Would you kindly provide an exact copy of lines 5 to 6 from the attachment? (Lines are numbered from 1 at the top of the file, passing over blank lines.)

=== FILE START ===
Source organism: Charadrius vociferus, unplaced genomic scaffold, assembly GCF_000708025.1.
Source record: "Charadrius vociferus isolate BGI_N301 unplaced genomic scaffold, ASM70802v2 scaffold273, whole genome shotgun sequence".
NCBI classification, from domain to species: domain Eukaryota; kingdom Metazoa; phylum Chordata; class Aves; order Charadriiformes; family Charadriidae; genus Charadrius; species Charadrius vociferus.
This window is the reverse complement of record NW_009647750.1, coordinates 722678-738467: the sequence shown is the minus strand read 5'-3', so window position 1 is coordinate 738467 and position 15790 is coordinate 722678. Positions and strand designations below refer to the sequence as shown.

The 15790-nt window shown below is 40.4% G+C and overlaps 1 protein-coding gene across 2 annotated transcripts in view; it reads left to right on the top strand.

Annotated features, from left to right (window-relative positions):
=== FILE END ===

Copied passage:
The 15790-nt window shown below is 40.4% G+C and overlaps 1 protein-coding gene across 2 annotated transcripts in view; it reads left to right on the top strand.

Annotated features, from left to right (window-relative positions):